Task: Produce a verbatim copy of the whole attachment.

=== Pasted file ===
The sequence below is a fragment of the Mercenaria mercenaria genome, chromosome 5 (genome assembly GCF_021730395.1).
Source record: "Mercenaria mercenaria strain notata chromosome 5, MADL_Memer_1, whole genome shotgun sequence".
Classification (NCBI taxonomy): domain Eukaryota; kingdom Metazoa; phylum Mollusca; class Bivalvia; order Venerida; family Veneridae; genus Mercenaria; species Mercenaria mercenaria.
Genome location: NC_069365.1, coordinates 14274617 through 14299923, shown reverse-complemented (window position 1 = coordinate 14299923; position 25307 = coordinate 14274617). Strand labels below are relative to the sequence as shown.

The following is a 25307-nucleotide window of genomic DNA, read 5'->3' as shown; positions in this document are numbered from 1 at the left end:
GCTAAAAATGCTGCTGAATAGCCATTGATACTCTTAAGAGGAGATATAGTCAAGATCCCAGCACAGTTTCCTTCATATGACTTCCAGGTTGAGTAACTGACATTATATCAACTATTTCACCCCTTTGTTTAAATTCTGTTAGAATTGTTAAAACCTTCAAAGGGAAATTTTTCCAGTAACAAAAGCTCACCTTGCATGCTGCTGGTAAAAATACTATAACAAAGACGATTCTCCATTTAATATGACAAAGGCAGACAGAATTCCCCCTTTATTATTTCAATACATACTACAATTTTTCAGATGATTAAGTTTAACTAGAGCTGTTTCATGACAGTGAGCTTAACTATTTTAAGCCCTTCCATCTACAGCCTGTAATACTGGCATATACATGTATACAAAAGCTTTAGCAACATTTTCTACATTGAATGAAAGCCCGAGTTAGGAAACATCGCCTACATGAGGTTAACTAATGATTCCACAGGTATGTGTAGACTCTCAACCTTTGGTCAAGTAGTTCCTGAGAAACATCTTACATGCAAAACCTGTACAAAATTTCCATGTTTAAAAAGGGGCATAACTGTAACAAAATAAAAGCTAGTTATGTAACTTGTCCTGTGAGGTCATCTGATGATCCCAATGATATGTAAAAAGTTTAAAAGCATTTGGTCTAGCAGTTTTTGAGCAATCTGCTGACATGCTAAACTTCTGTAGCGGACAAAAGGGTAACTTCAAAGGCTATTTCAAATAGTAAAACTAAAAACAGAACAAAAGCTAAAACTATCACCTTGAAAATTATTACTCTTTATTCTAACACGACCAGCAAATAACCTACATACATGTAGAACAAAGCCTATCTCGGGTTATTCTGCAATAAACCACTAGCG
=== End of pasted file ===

The sequence below is a fragment of the Mercenaria mercenaria genome, chromosome 5 (genome assembly GCF_021730395.1).
Source record: "Mercenaria mercenaria strain notata chromosome 5, MADL_Memer_1, whole genome shotgun sequence".
Classification (NCBI taxonomy): domain Eukaryota; kingdom Metazoa; phylum Mollusca; class Bivalvia; order Venerida; family Veneridae; genus Mercenaria; species Mercenaria mercenaria.
Genome location: NC_069365.1, coordinates 14274617 through 14299923, shown reverse-complemented (window position 1 = coordinate 14299923; position 25307 = coordinate 14274617). Strand labels below are relative to the sequence as shown.

The following is a 25307-nucleotide window of genomic DNA, read 5'->3' as shown; positions in this document are numbered from 1 at the left end:
GCTAAAAATGCTGCTGAATAGCCATTGATACTCTTAAGAGGAGATATAGTCAAGATCCCAGCACAGTTTCCTTCATATGACTTCCAGGTTGAGTAACTGACATTATATCAACTATTTCACCCCTTTGTTTAAATTCTGTTAGAATTGTTAAAACCTTCAAAGGGAAATTTTTCCAGTAACAAAAGCTCACCTTGCATGCTGCTGGTAAAAATACTATAACAAAGACGATTCTCCATTTAATATGACAAAGGCAGACAGAATTCCCCCTTTATTATTTCAATACATACTACAATTTTTCAGATGATTAAGTTTAACTAGAGCTGTTTCATGACAGTGAGCTTAACTATTTTAAGCCCTTCCATCTACAGCCTGTAATACTGGCATATACATGTATACAAAAGCTTTAGCAACATTTTCTACATTGAATGAAAGCCCGAGTTAGGAAACATCGCCTACATGAGGTTAACTAATGATTCCACAGGTATGTGTAGACTCTCAACCTTTGGTCAAGTAGTTCCTGAGAAACATCTTACATGCAAAACCTGTACAAAATTTCCATGTTTAAAAAGGGGCATAACTGTAACAAAATAAAAGCTAGTTATGTAACTTGTCCTGTGAGGTCATCTGATGATCCCAATGATATGTAAAAAGTTTAAAAGCATTTGGTCTAGCAGTTTTTGAGCAATCTGCTGACATGCTAAACTTCTGTAGCGGACAAAAGGGTAACTTCAAAGGCTATTTCAAATAGTAAAACTAAAAACAGAACAAAAGCTAAAACTATCACCTTGAAAATTATTACTCTTTATTCTAACACGACCAGCAAATAACCTACATACATGTAGAACAAAGCCTATCTCGGGTTATTCTGCAATAAACCACTAGCG